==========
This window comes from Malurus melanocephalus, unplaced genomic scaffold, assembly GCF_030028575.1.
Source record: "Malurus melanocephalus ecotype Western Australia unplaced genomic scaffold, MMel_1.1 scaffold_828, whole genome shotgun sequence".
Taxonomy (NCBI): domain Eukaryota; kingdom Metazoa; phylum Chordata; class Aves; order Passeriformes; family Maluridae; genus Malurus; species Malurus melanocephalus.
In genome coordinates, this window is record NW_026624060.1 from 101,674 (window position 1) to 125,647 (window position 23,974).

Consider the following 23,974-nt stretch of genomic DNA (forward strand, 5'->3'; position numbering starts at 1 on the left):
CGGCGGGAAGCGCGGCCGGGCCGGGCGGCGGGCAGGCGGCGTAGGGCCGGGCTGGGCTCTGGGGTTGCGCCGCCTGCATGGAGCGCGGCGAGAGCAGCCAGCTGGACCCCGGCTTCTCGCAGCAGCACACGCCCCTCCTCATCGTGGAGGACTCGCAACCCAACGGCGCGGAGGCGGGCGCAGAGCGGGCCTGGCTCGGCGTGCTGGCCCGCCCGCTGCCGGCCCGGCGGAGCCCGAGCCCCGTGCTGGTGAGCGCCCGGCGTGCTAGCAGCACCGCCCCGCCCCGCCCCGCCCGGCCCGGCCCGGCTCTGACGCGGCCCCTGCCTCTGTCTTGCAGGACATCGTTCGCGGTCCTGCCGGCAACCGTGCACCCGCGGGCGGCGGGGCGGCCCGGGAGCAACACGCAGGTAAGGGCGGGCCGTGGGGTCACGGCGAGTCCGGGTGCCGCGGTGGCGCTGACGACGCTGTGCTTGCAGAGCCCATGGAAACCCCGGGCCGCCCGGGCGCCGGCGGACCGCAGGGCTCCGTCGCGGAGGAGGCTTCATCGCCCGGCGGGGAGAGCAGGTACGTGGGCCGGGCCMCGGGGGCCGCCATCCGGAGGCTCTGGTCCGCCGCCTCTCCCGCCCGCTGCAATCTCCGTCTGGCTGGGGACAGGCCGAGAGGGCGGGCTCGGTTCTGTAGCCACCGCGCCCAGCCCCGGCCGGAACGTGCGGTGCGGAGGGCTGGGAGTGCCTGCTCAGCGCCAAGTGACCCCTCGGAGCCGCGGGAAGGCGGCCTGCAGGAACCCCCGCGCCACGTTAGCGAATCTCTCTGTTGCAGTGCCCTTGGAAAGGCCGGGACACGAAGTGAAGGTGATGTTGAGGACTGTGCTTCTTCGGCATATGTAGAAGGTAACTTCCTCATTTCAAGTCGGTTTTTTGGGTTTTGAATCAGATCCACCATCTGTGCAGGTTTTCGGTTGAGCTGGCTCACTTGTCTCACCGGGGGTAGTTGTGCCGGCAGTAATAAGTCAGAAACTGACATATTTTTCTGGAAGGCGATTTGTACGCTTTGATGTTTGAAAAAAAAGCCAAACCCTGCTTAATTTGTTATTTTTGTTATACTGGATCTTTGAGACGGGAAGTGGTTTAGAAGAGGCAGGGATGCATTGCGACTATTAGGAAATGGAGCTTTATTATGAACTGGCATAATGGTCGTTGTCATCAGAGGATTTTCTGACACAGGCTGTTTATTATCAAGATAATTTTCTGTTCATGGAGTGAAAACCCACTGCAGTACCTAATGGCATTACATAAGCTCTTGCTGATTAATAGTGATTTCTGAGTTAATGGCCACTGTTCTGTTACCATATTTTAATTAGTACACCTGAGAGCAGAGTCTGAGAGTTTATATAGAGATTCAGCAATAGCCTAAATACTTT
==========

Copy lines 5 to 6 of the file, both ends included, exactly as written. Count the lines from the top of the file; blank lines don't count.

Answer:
Consider the following 23,974-nt stretch of genomic DNA (forward strand, 5'->3'; position numbering starts at 1 on the left):
CGGCGGGAAGCGCGGCCGGGCCGGGCGGCGGGCAGGCGGCGTAGGGCCGGGCTGGGCTCTGGGGTTGCGCCGCCTGCATGGAGCGCGGCGAGAGCAGCCAGCTGGACCCCGGCTTCTCGCAGCAGCACACGCCCCTCCTCATCGTGGAGGACTCGCAACCCAACGGCGCGGAGGCGGGCGCAGAGCGGGCCTGGCTCGGCGTGCTGGCCCGCCCGCTGCCGGCCCGGCGGAGCCCGAGCCCCGTGCTGGTGAGCGCCCGGCGTGCTAGCAGCACCGCCCCGCCCCGCCCCGCCCGGCCCGGCCCGGCTCTGACGCGGCCCCTGCCTCTGTCTTGCAGGACATCGTTCGCGGTCCTGCCGGCAACCGTGCACCCGCGGGCGGCGGGGCGGCCCGGGAGCAACACGCAGGTAAGGGCGGGCCGTGGGGTCACGGCGAGTCCGGGTGCCGCGGTGGCGCTGACGACGCTGTGCTTGCAGAGCCCATGGAAACCCCGGGCCGCCCGGGCGCCGGCGGACCGCAGGGCTCCGTCGCGGAGGAGGCTTCATCGCCCGGCGGGGAGAGCAGGTACGTGGGCCGGGCCMCGGGGGCCGCCATCCGGAGGCTCTGGTCCGCCGCCTCTCCCGCCCGCTGCAATCTCCGTCTGGCTGGGGACAGGCCGAGAGGGCGGGCTCGGTTCTGTAGCCACCGCGCCCAGCCCCGGCCGGAACGTGCGGTGCGGAGGGCTGGGAGTGCCTGCTCAGCGCCAAGTGACCCCTCGGAGCCGCGGGAAGGCGGCCTGCAGGAACCCCCGCGCCACGTTAGCGAATCTCTCTGTTGCAGTGCCCTTGGAAAGGCCGGGACACGAAGTGAAGGTGATGTTGAGGACTGTGCTTCTTCGGCATATGTAGAAGGTAACTTCCTCATTTCAAGTCGGTTTTTTGGGTTTTGAATCAGATCCACCATCTGTGCAGGTTTTCGGTTGAGCTGGCTCACTTGTCTCACCGGGGGTAGTTGTGCCGGCAGTAATAAGTCAGAAACTGACATATTTTTCTGGAAGGCGATTTGTACGCTTTGATGTTTGAAAAAAAAGCCAAACCCTGCTTAATTTGTTATTTTTGTTATACTGGATCTTTGAGACGGGAAGTGGTTTAGAAGAGGCAGGGATGCATTGCGACTATTAGGAAATGGAGCTTTATTATGAACTGGCATAATGGTCGTTGTCATCAGAGGATTTTCTGACACAGGCTGTTTATTATCAAGATAATTTTCTGTTCATGGAGTGAAAACCCACTGCAGTACCTAATGGCATTACATAAGCTCTTGCTGATTAATAGTGATTTCTGAGTTAATGGCCACTGTTCTGTTACCATATTTTAATTAGTACACCTGAGAGCAGAGTCTGAGAGTTTATATAGAGATTCAGCAATAGCCTAAATACTTT